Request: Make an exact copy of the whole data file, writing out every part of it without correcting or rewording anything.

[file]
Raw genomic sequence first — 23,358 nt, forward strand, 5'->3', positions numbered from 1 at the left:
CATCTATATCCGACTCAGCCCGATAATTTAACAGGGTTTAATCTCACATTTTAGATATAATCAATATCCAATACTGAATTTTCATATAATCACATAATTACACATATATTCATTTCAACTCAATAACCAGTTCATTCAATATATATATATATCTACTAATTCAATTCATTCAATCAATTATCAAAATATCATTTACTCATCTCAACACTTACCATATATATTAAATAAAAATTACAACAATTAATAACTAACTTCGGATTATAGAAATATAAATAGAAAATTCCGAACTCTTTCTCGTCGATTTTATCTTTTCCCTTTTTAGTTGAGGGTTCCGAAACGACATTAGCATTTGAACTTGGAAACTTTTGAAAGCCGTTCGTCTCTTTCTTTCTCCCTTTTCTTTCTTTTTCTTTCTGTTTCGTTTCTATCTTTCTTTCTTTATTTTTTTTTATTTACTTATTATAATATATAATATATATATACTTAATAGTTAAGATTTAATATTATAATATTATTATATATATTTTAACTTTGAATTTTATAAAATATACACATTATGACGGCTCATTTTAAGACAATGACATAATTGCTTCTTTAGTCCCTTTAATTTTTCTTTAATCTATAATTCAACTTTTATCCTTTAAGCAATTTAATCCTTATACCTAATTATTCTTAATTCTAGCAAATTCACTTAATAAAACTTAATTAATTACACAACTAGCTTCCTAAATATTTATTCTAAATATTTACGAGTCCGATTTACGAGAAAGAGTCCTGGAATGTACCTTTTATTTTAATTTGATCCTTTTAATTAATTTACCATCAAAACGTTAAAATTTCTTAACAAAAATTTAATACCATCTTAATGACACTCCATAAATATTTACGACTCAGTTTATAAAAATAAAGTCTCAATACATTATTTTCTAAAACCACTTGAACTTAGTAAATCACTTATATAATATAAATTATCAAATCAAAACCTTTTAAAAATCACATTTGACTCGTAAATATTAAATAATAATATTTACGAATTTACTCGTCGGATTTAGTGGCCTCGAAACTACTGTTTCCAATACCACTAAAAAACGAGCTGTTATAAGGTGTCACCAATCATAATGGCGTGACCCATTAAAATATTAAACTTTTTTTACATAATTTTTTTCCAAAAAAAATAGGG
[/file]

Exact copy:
Raw genomic sequence first — 23,358 nt, forward strand, 5'->3', positions numbered from 1 at the left:
CATCTATATCCGACTCAGCCCGATAATTTAACAGGGTTTAATCTCACATTTTAGATATAATCAATATCCAATACTGAATTTTCATATAATCACATAATTACACATATATTCATTTCAACTCAATAACCAGTTCATTCAATATATATATATATCTACTAATTCAATTCATTCAATCAATTATCAAAATATCATTTACTCATCTCAACACTTACCATATATATTAAATAAAAATTACAACAATTAATAACTAACTTCGGATTATAGAAATATAAATAGAAAATTCCGAACTCTTTCTCGTCGATTTTATCTTTTCCCTTTTTAGTTGAGGGTTCCGAAACGACATTAGCATTTGAACTTGGAAACTTTTGAAAGCCGTTCGTCTCTTTCTTTCTCCCTTTTCTTTCTTTTTCTTTCTGTTTCGTTTCTATCTTTCTTTCTTTATTTTTTTTTATTTACTTATTATAATATATAATATATATATACTTAATAGTTAAGATTTAATATTATAATATTATTATATATATTTTAACTTTGAATTTTATAAAATATACACATTATGACGGCTCATTTTAAGACAATGACATAATTGCTTCTTTAGTCCCTTTAATTTTTCTTTAATCTATAATTCAACTTTTATCCTTTAAGCAATTTAATCCTTATACCTAATTATTCTTAATTCTAGCAAATTCACTTAATAAAACTTAATTAATTACACAACTAGCTTCCTAAATATTTATTCTAAATATTTACGAGTCCGATTTACGAGAAAGAGTCCTGGAATGTACCTTTTATTTTAATTTGATCCTTTTAATTAATTTACCATCAAAACGTTAAAATTTCTTAACAAAAATTTAATACCATCTTAATGACACTCCATAAATATTTACGACTCAGTTTATAAAAATAAAGTCTCAATACATTATTTTCTAAAACCACTTGAACTTAGTAAATCACTTATATAATATAAATTATCAAATCAAAACCTTTTAAAAATCACATTTGACTCGTAAATATTAAATAATAATATTTACGAATTTACTCGTCGGATTTAGTGGCCTCGAAACTACTGTTTCCAATACCACTAAAAAACGAGCTGTTATAAGGTGTCACCAATCATAATGGCGTGACCCATTAAAATATTAAACTTTTTTTACATAATTTTTTTCCAAAAAAAATAGGG